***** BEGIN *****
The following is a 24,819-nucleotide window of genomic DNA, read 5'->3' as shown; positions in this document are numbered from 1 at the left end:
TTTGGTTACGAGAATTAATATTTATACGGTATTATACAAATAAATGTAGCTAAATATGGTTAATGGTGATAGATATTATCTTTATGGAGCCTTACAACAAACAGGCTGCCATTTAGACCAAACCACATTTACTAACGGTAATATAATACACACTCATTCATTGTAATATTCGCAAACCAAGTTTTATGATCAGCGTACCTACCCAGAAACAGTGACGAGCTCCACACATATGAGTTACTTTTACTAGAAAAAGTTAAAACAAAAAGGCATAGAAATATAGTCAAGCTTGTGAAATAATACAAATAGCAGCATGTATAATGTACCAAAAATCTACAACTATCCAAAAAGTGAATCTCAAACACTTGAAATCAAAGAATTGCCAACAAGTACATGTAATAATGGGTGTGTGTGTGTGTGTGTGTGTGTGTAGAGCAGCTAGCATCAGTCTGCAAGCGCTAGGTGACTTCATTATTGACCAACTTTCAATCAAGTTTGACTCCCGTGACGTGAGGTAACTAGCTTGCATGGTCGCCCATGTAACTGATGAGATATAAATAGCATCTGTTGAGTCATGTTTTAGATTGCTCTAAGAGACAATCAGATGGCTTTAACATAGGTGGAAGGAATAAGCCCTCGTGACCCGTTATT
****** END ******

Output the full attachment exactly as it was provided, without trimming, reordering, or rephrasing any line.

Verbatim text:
The following is a 24,819-nucleotide window of genomic DNA, read 5'->3' as shown; positions in this document are numbered from 1 at the left end:
TTTGGTTACGAGAATTAATATTTATACGGTATTATACAAATAAATGTAGCTAAATATGGTTAATGGTGATAGATATTATCTTTATGGAGCCTTACAACAAACAGGCTGCCATTTAGACCAAACCACATTTACTAACGGTAATATAATACACACTCATTCATTGTAATATTCGCAAACCAAGTTTTATGATCAGCGTACCTACCCAGAAACAGTGACGAGCTCCACACATATGAGTTACTTTTACTAGAAAAAGTTAAAACAAAAAGGCATAGAAATATAGTCAAGCTTGTGAAATAATACAAATAGCAGCATGTATAATGTACCAAAAATCTACAACTATCCAAAAAGTGAATCTCAAACACTTGAAATCAAAGAATTGCCAACAAGTACATGTAATAATGGGTGTGTGTGTGTGTGTGTGTGTGTGTAGAGCAGCTAGCATCAGTCTGCAAGCGCTAGGTGACTTCATTATTGACCAACTTTCAATCAAGTTTGACTCCCGTGACGTGAGGTAACTAGCTTGCATGGTCGCCCATGTAACTGATGAGATATAAATAGCATCTGTTGAGTCATGTTTTAGATTGCTCTAAGAGACAATCAGATGGCTTTAACATAGGTGGAAGGAATAAGCCCTCGTGACCCGTTATT